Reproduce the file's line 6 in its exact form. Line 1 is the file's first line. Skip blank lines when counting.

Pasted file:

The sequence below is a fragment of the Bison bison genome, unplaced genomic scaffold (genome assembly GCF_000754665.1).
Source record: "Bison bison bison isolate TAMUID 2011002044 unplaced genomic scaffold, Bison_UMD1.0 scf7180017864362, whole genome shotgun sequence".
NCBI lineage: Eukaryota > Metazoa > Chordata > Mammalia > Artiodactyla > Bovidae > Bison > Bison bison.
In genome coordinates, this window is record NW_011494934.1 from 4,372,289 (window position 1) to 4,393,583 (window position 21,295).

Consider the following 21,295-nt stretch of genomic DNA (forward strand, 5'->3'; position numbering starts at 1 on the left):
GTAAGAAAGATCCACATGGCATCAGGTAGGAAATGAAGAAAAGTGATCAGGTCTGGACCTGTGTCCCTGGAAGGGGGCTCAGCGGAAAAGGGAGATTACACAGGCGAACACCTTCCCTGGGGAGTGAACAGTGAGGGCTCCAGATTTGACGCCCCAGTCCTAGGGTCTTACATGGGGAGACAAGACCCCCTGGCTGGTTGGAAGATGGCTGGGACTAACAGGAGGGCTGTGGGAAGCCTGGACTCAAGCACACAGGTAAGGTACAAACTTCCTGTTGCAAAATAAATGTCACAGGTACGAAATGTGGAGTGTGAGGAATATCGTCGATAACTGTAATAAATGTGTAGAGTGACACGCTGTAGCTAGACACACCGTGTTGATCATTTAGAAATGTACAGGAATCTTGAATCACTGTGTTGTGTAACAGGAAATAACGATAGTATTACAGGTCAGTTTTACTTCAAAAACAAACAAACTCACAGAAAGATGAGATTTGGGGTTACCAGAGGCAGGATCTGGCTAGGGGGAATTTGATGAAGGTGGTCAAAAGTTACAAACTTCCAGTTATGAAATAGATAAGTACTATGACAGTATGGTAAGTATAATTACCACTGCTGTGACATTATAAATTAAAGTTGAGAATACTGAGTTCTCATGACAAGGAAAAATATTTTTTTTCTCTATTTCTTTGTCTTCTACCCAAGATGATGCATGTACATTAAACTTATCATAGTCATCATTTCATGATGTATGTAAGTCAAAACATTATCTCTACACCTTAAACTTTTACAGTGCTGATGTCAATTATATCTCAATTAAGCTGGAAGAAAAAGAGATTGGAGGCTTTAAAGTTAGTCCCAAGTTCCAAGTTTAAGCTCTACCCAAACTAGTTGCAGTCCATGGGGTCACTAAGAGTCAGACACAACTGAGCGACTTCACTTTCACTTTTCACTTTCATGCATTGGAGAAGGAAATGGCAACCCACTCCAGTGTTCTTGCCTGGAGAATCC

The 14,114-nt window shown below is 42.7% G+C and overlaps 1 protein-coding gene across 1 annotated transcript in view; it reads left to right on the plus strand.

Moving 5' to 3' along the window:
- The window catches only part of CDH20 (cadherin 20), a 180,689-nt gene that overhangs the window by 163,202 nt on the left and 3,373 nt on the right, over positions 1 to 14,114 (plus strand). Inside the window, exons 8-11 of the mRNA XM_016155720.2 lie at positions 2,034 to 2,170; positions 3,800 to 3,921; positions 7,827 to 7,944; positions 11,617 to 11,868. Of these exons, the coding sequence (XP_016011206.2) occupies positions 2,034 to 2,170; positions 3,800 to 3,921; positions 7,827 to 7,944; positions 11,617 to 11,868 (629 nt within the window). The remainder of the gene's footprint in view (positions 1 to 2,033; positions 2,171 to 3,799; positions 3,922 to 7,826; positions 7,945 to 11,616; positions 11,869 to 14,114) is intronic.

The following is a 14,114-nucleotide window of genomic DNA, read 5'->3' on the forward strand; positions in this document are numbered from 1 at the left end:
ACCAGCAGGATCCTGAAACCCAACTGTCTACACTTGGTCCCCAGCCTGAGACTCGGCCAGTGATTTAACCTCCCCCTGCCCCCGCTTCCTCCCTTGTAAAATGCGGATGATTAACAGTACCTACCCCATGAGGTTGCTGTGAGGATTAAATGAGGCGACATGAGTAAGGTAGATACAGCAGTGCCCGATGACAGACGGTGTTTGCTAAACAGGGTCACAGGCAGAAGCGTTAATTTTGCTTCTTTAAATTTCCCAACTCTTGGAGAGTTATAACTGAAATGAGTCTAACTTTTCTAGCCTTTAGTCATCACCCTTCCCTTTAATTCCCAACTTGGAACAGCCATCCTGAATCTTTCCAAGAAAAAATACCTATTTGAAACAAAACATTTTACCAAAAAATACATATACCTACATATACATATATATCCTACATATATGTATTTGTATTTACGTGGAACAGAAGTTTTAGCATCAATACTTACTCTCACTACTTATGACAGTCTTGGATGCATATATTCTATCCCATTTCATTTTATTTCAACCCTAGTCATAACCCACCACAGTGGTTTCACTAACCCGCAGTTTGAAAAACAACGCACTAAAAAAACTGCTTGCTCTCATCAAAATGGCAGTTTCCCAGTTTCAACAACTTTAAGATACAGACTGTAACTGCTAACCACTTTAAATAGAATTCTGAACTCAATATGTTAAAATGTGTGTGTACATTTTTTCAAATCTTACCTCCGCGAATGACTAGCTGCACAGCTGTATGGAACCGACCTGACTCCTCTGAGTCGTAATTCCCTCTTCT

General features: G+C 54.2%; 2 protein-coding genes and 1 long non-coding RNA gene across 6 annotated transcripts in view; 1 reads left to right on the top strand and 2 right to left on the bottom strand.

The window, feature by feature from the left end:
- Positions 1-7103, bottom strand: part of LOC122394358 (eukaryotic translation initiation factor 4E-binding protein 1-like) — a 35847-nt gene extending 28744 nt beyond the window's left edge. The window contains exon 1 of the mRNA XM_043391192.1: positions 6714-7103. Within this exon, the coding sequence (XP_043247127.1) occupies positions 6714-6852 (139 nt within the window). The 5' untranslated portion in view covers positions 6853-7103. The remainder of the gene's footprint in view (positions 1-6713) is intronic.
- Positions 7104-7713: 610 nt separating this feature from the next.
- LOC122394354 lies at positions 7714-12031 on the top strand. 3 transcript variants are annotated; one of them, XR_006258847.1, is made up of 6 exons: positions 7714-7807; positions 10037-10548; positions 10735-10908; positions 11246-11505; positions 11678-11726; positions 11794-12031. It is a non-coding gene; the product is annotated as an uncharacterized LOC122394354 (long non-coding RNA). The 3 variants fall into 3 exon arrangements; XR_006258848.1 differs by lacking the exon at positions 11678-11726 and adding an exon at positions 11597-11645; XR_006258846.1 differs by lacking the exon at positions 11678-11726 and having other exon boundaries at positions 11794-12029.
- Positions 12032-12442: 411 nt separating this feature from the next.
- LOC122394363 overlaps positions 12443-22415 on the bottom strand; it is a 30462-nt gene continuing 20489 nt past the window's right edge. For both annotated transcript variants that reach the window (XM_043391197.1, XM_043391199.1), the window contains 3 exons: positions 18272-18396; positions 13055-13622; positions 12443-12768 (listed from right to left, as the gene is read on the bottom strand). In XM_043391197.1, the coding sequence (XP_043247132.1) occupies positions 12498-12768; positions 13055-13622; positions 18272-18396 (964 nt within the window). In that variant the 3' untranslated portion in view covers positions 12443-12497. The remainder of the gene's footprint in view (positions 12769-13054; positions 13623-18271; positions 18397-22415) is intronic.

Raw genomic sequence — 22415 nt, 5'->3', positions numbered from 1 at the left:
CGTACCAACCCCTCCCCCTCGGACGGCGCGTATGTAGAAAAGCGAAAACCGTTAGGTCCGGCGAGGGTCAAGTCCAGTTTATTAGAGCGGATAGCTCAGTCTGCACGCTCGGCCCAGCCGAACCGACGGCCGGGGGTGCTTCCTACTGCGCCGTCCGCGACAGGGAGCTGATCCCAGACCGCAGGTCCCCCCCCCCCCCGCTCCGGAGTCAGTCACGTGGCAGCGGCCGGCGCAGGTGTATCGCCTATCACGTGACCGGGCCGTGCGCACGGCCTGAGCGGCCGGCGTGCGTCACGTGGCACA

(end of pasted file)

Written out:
GTAAGAAAGATCCACATGGCATCAGGTAGGAAATGAAGAAAAGTGATCAGGTCTGGACCTGTGTCCCTGGAAGGGGGCTCAGCGGAAAAGGGAGATTACACAGGCGAACACCTTCCCTGGGGAGTGAACAGTGAGGGCTCCAGATTTGACGCCCCAGTCCTAGGGTCTTACATGGGGAGACAAGACCCCCTGGCTGGTTGGAAGATGGCTGGGACTAACAGGAGGGCTGTGGGAAGCCTGGACTCAAGCACACAGGTAAGGTACAAACTTCCTGTTGCAAAATAAATGTCACAGGTACGAAATGTGGAGTGTGAGGAATATCGTCGATAACTGTAATAAATGTGTAGAGTGACACGCTGTAGCTAGACACACCGTGTTGATCATTTAGAAATGTACAGGAATCTTGAATCACTGTGTTGTGTAACAGGAAATAACGATAGTATTACAGGTCAGTTTTACTTCAAAAACAAACAAACTCACAGAAAGATGAGATTTGGGGTTACCAGAGGCAGGATCTGGCTAGGGGGAATTTGATGAAGGTGGTCAAAAGTTACAAACTTCCAGTTATGAAATAGATAAGTACTATGACAGTATGGTAAGTATAATTACCACTGCTGTGACATTATAAATTAAAGTTGAGAATACTGAGTTCTCATGACAAGGAAAAATATTTTTTTTCTCTATTTCTTTGTCTTCTACCCAAGATGATGCATGTACATTAAACTTATCATAGTCATCATTTCATGATGTATGTAAGTCAAAACATTATCTCTACACCTTAAACTTTTACAGTGCTGATGTCAATTATATCTCAATTAAGCTGGAAGAAAAAGAGATTGGAGGCTTTAAAGTTAGTCCCAAGTTCCAAGTTTAAGCTCTACCCAAACTAGTTGCAGTCCATGGGGTCACTAAGAGTCAGACACAACTGAGCGACTTCACTTTCACTTTTCACTTTCATGCATTGGAGAAGGAAATGGCAACCCACTCCAGTGTTCTTGCCTGGAGAATCC